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Natural disasters can be especially traumatic for children and youth. Experiencing a dangerous or violent flood, storm, or earthquake is frightening even for adults, and the devastation to the familiar environment (i.e., home and community) can be long-lasting and distressing. Often an entire community is affected, further undermining children’s sense of security and normalcy.

Children look to the significant adults in their lives for guidance on how to manage their reactions after the immediate threat is over. Parents, teachers, and other caregivers can help children and youth cope in the aftermath of a natural disaster by remaining calm and reassuring children that they will be all right. Immediate response efforts should emphasize teaching and reinforcing effective coping strategies, fostering supportive relationships, and helping children understand their reactions.

We are not able to prevent crises from occurring but we can control the conditions in which we work through one and we do that through our district’s crisis plan.

Issues Associated With Specific Disasters

Hurricanes. Usually hurricanes are predicted days to weeks in advance, giving communities time to prepare. These predictions give families time to gather supplies and prepare, but can generate fear and anxiety about the potential impact. Severe weather events can generate damaging, fierce winds and rain. Children may re-experience startle responses, anxiety, and significant stress if they had negative experiences during a hurricane. If weather events reoccur, children may then re-experience similar stress reactions.

Earthquakes. Aftershocks differentiate earthquakes from other natural disasters. Since there is no clearly defined endpoint, the disruptions caused by continued tremors may increase psychological distress. Unlike other natural disasters (e.g., hurricanes and certain types of floods), earthquakes occur with virtually no warning. This fact limits the ability of disaster victims to make the psychological adjustments that can facilitate coping. This relative lack of predictability also significantly lessens feelings of control. While one can climb to higher ground during a flood, or install storm shutters before a hurricane, there is usually no immediate preparation with earthquakes. Survivors may have to cope with reminders of the destruction (e.g., sounds of explosions and the rumbling of aftershocks; smells of toxic fumes and smoke; and tastes of soot, rubber, and smoke).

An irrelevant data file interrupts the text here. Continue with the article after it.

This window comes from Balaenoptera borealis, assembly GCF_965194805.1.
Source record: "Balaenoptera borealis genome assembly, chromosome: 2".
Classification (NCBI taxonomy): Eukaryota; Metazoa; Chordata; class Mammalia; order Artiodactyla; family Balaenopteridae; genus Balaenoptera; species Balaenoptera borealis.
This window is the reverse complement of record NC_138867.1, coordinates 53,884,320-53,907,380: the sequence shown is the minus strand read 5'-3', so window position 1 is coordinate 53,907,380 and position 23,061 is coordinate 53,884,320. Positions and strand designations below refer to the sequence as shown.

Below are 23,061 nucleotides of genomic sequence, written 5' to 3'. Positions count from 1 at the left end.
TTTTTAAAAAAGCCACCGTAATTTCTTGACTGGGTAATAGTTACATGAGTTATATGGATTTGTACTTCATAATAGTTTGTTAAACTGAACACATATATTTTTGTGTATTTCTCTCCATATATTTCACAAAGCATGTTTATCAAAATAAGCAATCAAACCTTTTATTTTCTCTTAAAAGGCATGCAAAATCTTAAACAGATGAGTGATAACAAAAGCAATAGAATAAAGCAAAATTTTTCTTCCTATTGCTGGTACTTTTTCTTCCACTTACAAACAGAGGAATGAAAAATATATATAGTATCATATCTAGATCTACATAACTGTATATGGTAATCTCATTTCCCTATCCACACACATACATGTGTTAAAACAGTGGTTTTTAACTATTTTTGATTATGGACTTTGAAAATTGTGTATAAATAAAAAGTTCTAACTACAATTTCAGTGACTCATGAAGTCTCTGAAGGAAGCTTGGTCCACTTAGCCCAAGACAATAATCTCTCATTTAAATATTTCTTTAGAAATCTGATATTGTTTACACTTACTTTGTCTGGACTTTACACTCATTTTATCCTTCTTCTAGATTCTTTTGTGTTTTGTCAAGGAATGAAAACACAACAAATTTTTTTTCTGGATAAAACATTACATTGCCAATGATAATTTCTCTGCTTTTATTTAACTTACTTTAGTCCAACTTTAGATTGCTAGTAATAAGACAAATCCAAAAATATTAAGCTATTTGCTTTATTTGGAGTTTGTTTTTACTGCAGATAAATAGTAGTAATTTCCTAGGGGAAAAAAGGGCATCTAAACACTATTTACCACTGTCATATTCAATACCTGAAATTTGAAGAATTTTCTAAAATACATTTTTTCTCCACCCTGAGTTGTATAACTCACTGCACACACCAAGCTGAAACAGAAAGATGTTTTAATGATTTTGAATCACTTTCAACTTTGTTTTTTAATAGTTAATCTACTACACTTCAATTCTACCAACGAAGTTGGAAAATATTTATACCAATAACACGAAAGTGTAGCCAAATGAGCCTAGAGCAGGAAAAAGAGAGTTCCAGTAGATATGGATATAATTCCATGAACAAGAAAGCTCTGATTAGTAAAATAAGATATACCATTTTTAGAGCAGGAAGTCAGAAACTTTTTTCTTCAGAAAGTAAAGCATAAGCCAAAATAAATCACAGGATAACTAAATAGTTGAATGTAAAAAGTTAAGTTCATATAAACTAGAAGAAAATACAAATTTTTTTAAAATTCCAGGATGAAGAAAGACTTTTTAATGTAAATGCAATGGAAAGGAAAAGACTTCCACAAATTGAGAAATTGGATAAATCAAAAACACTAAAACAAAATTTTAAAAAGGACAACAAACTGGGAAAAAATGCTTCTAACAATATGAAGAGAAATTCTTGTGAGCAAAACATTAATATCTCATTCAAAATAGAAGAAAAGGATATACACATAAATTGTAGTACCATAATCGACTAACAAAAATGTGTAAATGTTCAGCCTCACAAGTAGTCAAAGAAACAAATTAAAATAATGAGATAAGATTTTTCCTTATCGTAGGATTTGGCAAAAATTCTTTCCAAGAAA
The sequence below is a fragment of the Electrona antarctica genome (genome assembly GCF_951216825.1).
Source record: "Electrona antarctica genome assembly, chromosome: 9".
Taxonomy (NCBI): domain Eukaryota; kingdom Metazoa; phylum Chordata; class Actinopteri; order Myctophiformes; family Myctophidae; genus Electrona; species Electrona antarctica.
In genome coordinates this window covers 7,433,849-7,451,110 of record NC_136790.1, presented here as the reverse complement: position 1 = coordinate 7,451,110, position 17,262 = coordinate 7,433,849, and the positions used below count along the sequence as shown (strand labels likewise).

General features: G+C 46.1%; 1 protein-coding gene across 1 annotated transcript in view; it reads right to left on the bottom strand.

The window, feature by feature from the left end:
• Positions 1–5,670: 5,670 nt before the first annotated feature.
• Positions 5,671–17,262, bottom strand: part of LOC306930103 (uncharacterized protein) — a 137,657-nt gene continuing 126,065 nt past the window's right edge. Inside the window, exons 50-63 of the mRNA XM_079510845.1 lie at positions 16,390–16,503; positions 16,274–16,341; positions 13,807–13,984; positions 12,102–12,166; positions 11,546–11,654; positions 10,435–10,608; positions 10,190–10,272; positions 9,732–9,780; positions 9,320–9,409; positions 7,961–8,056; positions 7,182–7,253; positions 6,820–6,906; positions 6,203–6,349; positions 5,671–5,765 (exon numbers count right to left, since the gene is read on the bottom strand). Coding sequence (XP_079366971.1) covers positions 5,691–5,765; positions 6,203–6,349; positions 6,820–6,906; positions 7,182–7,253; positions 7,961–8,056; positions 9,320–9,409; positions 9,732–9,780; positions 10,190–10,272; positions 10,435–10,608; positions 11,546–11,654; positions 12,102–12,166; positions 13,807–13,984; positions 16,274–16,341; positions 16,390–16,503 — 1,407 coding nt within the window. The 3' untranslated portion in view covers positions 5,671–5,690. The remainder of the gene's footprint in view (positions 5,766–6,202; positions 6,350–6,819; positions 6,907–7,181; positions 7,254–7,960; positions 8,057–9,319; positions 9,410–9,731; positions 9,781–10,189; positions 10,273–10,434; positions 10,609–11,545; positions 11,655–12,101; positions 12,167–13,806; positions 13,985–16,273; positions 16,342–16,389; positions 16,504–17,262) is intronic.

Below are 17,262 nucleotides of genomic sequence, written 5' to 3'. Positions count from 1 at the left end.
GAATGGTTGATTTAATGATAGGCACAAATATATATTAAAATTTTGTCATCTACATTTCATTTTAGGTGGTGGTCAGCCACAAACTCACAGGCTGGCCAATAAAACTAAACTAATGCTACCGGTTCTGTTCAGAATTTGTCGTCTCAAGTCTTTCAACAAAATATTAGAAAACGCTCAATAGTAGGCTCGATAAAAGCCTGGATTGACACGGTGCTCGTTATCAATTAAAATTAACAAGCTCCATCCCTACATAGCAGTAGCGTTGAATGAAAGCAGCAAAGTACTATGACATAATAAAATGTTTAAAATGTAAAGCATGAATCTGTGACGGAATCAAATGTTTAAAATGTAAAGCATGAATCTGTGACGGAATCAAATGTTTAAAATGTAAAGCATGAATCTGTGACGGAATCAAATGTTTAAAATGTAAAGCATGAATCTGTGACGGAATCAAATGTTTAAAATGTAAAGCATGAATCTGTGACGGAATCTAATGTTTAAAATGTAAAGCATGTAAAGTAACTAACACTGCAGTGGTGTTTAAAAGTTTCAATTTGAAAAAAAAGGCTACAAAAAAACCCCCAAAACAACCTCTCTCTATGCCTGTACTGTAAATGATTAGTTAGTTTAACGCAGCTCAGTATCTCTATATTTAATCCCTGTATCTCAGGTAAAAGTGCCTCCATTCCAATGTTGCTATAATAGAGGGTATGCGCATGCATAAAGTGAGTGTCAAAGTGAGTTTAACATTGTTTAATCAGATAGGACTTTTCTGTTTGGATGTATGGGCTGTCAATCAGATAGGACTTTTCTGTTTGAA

Tornadoes. Like earthquakes, tornadoes can bring mass destruction in a matter of minutes, and individuals typically have little time to prepare. Confusion and frustration often follow. Similar to a hurricane, people experience sensations during tornadoes that may generate coping challenges, and it can be difficult to cope with the sights and smells of destruction. Given the capricious nature of tornadoes, survivor guilt has been observed to be an especially common coping challenge. For instance, some children may express guilt that they still have a house to live in while their friend next door does not.

Floods. These events are among the most common natural disasters. Flash floods are the most dangerous as they occur without warning; move at intense speeds; and can cause extensive destruction to landscapes, roads, bridges, and buildings. Most floods do not recede overnight, and residents may have to wait days or weeks before they can begin cleanup efforts. Damp conditions within homes, shelters, and other buildings can contribute to environmental mold, which can challenge children’s and adults’ health.